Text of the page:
I hope to be attending the ASP’s EPO and a Changing World conference in Chicago. My abstracts are in, and now all I need is funding.
Pamela L. Gay and Thomas Foster (SIUE)
In the public social network venues of MySpace and Facebook, individuals of all ages and nationalities look for like-minded online denizens with whom they can build relationships. Through social networking sites, it is possible for E/PO programs to bring together diverse individuals to laugh, learn, and socialize around pet projects and favorite topics. Astronomy is popular among these people, with over 5000 members of the MySpace community listing â€šÃ„Ãºastronomyâ€šÃ„Ã¹ as an interest. By building interesting MySpace and Facebook profiles for your programs, you can plug into the intellectual and social hunger of these individuals.In this workshop, we will discuss the tricks for creating an interesting profile, how to hide such weirdnesses as age and zodiacal sign, and the proper netiquette for nurturing large friends lists and building large communities. Specific emphasis will be given to using Facebook to build one-on-one relationships with program volunteers and students, and how to use MySpace as a way to distribute program announcements to large populations. We will also address the issues of contacting minors, and coping with stalkers and crazies. Come learn how to the people already want to learn and love the cosmos, and are just waiting to hear what you have to share.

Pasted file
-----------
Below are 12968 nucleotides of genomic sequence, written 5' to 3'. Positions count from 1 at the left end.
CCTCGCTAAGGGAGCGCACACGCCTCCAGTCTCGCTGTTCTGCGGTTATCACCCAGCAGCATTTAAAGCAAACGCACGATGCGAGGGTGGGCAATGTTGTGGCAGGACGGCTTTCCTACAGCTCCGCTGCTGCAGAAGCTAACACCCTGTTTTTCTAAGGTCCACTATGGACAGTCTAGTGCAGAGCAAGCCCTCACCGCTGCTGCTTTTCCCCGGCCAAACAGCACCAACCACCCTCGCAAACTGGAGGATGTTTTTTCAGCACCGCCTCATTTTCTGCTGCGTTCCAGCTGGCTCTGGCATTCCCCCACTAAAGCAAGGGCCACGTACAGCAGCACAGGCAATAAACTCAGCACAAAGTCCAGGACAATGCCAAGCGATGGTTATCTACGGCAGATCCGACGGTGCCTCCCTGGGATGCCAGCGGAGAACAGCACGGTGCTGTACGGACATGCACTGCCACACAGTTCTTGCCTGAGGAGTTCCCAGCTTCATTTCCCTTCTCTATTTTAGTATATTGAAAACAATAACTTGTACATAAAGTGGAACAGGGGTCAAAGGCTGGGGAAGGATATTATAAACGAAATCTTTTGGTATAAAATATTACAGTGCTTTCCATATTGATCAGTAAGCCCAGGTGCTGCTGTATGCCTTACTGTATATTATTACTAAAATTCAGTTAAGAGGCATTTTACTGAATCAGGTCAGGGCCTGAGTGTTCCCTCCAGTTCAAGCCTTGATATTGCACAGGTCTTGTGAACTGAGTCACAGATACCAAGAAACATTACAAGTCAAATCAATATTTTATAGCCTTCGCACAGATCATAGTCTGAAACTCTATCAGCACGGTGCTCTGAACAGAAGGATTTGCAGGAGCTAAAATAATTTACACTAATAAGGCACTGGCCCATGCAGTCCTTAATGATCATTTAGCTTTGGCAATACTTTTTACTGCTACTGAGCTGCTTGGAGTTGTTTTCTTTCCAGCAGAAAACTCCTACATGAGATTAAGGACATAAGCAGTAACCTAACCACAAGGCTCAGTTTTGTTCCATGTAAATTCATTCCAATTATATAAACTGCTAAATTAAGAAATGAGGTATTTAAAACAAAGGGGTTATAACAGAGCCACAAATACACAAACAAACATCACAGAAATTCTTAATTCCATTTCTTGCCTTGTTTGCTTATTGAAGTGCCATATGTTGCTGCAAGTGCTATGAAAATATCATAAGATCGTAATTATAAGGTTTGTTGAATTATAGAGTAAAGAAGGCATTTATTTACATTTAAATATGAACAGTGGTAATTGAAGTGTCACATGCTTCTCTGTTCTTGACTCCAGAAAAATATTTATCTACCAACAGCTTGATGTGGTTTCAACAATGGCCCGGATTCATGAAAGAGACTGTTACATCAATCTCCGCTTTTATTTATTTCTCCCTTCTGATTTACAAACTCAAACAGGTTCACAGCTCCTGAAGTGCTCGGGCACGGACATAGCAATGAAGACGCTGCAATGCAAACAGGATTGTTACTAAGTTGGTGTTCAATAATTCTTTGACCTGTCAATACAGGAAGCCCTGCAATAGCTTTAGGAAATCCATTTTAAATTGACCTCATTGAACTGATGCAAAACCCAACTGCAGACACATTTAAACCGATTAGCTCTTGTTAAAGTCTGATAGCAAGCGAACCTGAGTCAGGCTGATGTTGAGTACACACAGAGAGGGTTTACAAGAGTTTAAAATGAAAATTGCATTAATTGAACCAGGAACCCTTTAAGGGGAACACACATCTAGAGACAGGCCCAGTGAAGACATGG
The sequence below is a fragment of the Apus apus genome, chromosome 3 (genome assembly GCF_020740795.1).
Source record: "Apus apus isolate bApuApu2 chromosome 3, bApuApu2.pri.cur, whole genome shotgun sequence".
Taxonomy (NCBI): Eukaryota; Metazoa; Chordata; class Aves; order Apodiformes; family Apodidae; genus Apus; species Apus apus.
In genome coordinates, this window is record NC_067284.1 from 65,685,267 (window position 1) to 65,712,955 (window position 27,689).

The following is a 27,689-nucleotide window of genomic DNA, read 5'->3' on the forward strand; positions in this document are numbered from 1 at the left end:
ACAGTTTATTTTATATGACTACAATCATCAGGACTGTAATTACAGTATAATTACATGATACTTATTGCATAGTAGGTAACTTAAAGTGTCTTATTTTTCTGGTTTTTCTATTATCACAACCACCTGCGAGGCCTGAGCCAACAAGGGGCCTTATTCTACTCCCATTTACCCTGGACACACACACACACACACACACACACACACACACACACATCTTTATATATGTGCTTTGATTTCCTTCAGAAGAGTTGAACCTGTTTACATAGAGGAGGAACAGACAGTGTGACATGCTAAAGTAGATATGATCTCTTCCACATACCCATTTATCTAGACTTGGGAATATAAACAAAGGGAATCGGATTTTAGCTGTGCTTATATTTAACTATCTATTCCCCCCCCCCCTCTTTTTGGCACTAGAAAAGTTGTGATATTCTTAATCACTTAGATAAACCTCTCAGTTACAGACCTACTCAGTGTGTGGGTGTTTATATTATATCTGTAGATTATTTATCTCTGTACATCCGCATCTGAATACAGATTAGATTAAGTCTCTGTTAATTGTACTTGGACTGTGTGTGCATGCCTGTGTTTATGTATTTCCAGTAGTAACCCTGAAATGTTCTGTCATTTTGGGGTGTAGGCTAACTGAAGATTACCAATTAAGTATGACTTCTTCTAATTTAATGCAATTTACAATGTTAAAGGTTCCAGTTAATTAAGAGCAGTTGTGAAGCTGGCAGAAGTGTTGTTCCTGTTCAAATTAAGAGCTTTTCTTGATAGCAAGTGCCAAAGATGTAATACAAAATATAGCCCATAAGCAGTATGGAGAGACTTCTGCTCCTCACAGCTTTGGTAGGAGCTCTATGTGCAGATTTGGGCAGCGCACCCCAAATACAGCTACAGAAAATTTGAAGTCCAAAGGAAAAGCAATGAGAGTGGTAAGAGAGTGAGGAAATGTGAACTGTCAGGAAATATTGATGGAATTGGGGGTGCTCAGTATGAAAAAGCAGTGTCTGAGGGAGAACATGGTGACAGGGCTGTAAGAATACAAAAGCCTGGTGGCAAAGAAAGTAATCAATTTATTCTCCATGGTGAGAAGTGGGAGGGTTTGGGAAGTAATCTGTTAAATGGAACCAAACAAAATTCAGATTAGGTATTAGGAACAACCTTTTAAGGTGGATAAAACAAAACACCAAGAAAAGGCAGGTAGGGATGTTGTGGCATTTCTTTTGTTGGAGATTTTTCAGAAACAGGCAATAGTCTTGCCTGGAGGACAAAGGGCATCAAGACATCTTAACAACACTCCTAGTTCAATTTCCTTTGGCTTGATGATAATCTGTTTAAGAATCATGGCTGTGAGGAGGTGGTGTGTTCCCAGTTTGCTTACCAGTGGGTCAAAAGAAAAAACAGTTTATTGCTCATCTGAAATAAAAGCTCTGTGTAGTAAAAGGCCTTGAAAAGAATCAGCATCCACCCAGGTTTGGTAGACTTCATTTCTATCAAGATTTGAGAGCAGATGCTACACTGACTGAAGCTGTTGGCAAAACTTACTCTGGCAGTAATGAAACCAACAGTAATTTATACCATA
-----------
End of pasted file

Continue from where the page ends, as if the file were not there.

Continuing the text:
by Pamela L. Gay, Thomas Foster, Fraser Cain, and Phil Plait
Online discussion groups, such as the popular BAUT Forum, bring together astronomy enthusiasts with amateur and professional astronomers to discuss astronomy news, views, and dreams. Within this digital community, we look to discover if an e-village can raise an astronomer. In this pilot study, we follow 3 individuals as they go from forum newbie to community elder. We examine their posting habits to determine if it is possible to quantify learning within the bulletin board-based forum environment. We specifically document how the difficulty levels of user questions and the patterns of their responses to questions can be used to document growth in knowledge base and confidence in material.In this poster, we put particular emphases on the creation, validation, and evaluation of our interpretive rubric used to track the development of our three users along the previously identified dimensions. In effect, can we create an objective tool to measure learning from participation in an e-village?
The rubric will allow E/PO evaluators to judge the effectiveness of forums in meeting both educational and community needs given limited finances. The rubric will also open up new avenues for educational researchers exploring the impact of internet-based learning tools. This tool is the first step in a broader study to assess learning within the BAUT Forum, the largest online astronomy forum. We strive to achieve a statistical significant sample of life-long learners.